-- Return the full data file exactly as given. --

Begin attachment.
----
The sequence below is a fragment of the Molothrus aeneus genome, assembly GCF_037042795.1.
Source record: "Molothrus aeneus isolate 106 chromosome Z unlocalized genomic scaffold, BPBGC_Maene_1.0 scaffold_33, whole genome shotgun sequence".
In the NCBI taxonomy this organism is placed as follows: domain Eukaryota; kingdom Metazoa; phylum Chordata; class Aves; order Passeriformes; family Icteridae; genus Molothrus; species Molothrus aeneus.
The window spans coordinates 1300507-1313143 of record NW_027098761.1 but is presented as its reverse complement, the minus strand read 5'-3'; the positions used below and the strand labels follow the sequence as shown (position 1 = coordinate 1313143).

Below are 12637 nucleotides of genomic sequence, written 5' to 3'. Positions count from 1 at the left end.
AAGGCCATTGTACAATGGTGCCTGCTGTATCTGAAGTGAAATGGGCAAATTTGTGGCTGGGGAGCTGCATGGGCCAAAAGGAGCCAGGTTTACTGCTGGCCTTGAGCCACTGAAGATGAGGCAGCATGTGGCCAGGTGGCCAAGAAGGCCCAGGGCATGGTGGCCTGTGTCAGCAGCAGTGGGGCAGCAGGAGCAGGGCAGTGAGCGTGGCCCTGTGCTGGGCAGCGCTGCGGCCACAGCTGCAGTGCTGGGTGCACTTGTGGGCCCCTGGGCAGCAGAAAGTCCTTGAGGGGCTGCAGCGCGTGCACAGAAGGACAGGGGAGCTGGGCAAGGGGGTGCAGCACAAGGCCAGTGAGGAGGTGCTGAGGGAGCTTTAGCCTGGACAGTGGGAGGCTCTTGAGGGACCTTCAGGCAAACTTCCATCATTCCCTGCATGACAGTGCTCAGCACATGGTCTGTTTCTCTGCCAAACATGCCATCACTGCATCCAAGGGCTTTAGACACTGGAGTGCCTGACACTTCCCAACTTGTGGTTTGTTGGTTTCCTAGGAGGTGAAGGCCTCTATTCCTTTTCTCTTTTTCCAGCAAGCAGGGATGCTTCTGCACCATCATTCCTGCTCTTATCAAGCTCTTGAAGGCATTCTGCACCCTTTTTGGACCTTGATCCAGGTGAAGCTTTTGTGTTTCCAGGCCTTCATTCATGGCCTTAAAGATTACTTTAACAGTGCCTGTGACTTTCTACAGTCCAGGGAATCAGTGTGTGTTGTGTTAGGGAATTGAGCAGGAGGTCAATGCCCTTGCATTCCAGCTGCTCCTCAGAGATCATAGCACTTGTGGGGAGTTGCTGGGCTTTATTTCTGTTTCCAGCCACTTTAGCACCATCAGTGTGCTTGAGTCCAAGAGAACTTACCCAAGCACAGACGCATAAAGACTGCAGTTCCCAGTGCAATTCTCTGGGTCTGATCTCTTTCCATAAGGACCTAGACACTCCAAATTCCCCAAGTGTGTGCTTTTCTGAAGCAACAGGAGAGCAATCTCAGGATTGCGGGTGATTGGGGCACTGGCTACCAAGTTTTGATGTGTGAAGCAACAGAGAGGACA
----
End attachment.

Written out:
The sequence below is a fragment of the Molothrus aeneus genome, assembly GCF_037042795.1.
Source record: "Molothrus aeneus isolate 106 chromosome Z unlocalized genomic scaffold, BPBGC_Maene_1.0 scaffold_33, whole genome shotgun sequence".
In the NCBI taxonomy this organism is placed as follows: domain Eukaryota; kingdom Metazoa; phylum Chordata; class Aves; order Passeriformes; family Icteridae; genus Molothrus; species Molothrus aeneus.
The window spans coordinates 1300507-1313143 of record NW_027098761.1 but is presented as its reverse complement, the minus strand read 5'-3'; the positions used below and the strand labels follow the sequence as shown (position 1 = coordinate 1313143).

Below are 12637 nucleotides of genomic sequence, written 5' to 3'. Positions count from 1 at the left end.
AAGGCCATTGTACAATGGTGCCTGCTGTATCTGAAGTGAAATGGGCAAATTTGTGGCTGGGGAGCTGCATGGGCCAAAAGGAGCCAGGTTTACTGCTGGCCTTGAGCCACTGAAGATGAGGCAGCATGTGGCCAGGTGGCCAAGAAGGCCCAGGGCATGGTGGCCTGTGTCAGCAGCAGTGGGGCAGCAGGAGCAGGGCAGTGAGCGTGGCCCTGTGCTGGGCAGCGCTGCGGCCACAGCTGCAGTGCTGGGTGCACTTGTGGGCCCCTGGGCAGCAGAAAGTCCTTGAGGGGCTGCAGCGCGTGCACAGAAGGACAGGGGAGCTGGGCAAGGGGGTGCAGCACAAGGCCAGTGAGGAGGTGCTGAGGGAGCTTTAGCCTGGACAGTGGGAGGCTCTTGAGGGACCTTCAGGCAAACTTCCATCATTCCCTGCATGACAGTGCTCAGCACATGGTCTGTTTCTCTGCCAAACATGCCATCACTGCATCCAAGGGCTTTAGACACTGGAGTGCCTGACACTTCCCAACTTGTGGTTTGTTGGTTTCCTAGGAGGTGAAGGCCTCTATTCCTTTTCTCTTTTTCCAGCAAGCAGGGATGCTTCTGCACCATCATTCCTGCTCTTATCAAGCTCTTGAAGGCATTCTGCACCCTTTTTGGACCTTGATCCAGGTGAAGCTTTTGTGTTTCCAGGCCTTCATTCATGGCCTTAAAGATTACTTTAACAGTGCCTGTGACTTTCTACAGTCCAGGGAATCAGTGTGTGTTGTGTTAGGGAATTGAGCAGGAGGTCAATGCCCTTGCATTCCAGCTGCTCCTCAGAGATCATAGCACTTGTGGGGAGTTGCTGGGCTTTATTTCTGTTTCCAGCCACTTTAGCACCATCAGTGTGCTTGAGTCCAAGAGAACTTACCCAAGCACAGACGCATAAAGACTGCAGTTCCCAGTGCAATTCTCTGGGTCTGATCTCTTTCCATAAGGACCTAGACACTCCAAATTCCCCAAGTGTGTGCTTTTCTGAAGCAACAGGAGAGCAATCTCAGGATTGCGGGTGATTGGGGCACTGGCTACCAAGTTTTGATGTGTGAAGCAACAGAGAGGACA